“Our full-time staff go through really extensive training on sexual assault and reporting, and our part-time staff are really observe and report,” said Associate Director of Public Safety, Craig Birklid. “They are just going to have a lesser level of training. Their main point if they learned about something like that is to report it to a full-time staff person so that it could be engaged.”
The Think About It online course is the main resource for the general student population, though the school has also been increasing its prevention efforts through programs like Green Dot, a bystander-intervention training. The Health and Wellness Crew and the Wingmen are groups created out of the office of Wellness and Health Promotion also dedicated to addressing this issue. But at the workshop last Thursday it was clear that some students believe more conversations are necessary—both to increase awareness and to reevaluate our current policies.
In their letter, the faculty suggested developing transformative justice options, which could allow the survivor to choose to pursue restorative and reconciliatory measures rather than only having punishment options for the perpetrator.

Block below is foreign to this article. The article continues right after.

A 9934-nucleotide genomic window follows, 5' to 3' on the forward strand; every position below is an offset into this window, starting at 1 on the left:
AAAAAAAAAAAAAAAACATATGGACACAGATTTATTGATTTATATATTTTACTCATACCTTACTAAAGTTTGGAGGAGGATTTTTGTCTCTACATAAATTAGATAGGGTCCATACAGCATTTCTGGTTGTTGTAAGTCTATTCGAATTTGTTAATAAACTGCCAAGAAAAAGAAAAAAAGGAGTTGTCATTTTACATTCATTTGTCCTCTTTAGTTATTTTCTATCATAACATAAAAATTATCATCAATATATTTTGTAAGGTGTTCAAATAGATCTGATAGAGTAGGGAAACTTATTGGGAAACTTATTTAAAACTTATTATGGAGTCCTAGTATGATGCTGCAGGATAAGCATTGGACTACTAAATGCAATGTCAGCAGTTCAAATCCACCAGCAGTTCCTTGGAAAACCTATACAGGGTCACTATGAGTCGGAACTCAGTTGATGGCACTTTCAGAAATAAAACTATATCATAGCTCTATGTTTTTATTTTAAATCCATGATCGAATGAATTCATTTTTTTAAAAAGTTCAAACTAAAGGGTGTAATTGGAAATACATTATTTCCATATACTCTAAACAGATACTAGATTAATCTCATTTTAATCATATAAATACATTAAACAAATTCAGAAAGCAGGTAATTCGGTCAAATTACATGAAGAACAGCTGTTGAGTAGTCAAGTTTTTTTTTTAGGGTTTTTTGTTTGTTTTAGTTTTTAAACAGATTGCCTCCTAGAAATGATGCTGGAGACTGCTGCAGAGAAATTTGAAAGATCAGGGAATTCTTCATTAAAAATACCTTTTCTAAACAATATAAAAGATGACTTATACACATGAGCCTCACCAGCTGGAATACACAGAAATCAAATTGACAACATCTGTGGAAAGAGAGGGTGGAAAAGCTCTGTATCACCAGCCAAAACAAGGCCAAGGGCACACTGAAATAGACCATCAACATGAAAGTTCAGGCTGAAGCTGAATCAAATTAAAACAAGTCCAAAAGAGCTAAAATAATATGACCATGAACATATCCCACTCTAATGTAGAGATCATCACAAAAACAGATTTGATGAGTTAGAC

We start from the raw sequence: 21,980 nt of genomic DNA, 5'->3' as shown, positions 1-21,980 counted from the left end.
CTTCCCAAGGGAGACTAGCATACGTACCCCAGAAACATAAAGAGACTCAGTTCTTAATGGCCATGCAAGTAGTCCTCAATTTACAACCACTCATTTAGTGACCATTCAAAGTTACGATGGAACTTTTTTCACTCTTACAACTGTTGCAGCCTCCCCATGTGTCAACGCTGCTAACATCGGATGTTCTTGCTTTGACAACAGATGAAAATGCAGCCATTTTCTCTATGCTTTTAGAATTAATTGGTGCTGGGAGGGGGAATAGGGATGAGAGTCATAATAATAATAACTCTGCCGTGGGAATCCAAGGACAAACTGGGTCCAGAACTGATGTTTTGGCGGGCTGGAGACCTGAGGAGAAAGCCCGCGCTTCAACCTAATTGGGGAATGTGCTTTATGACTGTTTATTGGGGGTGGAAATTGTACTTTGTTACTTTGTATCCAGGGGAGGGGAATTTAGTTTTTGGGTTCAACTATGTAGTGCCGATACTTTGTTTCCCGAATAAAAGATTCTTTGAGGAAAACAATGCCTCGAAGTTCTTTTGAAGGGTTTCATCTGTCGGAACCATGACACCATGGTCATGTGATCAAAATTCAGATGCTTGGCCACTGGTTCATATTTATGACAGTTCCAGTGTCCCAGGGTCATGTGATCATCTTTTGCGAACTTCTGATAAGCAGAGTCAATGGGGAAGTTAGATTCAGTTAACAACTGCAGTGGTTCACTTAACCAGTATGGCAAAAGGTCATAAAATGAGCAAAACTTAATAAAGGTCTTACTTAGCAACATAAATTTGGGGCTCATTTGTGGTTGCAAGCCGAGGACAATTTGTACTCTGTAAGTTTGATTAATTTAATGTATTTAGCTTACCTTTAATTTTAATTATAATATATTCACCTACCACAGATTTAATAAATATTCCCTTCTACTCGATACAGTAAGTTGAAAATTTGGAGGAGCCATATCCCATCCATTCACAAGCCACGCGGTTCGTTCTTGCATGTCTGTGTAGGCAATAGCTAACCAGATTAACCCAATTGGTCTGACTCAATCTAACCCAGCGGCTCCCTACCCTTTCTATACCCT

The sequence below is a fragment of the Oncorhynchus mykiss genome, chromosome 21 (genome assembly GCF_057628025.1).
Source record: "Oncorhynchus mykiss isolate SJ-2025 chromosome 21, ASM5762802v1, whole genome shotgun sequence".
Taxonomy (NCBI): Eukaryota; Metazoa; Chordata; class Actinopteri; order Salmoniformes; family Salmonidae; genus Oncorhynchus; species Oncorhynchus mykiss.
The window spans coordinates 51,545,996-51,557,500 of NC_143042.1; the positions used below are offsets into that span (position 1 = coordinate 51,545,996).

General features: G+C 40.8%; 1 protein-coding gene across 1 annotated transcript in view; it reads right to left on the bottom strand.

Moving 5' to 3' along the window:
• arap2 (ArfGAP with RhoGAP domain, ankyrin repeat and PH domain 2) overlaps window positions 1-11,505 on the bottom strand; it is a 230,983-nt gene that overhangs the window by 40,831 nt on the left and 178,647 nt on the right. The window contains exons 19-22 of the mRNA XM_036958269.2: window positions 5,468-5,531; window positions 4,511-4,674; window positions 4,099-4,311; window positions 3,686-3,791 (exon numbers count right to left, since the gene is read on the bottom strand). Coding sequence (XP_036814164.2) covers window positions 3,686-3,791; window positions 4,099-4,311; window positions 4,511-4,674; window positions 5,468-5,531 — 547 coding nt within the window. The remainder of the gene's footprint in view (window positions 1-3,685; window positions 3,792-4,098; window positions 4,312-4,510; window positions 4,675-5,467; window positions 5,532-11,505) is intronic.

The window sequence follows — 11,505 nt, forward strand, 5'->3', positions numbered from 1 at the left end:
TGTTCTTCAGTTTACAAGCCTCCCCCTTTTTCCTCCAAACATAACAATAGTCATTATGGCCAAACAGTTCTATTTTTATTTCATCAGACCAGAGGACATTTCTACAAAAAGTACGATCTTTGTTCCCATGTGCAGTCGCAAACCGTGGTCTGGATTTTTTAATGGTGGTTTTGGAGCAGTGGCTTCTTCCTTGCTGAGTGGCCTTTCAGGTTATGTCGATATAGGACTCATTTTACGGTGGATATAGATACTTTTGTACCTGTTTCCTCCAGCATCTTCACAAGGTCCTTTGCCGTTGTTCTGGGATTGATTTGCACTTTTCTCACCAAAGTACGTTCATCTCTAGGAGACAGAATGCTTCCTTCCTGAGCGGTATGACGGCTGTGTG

From her experience at her last school, Bailey said that transformative justice measures could have been helpful by removing fear of punishment from the situation.
“If we had taken the concepts of good and bad out of the equation, we would have seen that there were deep-seeded issues that he didn’t understand.”
After the Wingmen workshop on Thursday, Clymer believes that the movement towards increasing awareness and possibly even re-evaluating policy is gaining momentum. And it’s well-timed, considering April is Sexual Assault Awareness Month, and there will be plenty of opportunities for students to join the conversation such as Take Back the Night on April 7.
“I think we need to take advantage of the fact that it’s on the mind of so many administrators and so many faculty members right now,” Clymer said. “And so we need to start that discussion with students, so that it’s campus-wide to the fullest extent.”
Madeline may be reached at email@example.com.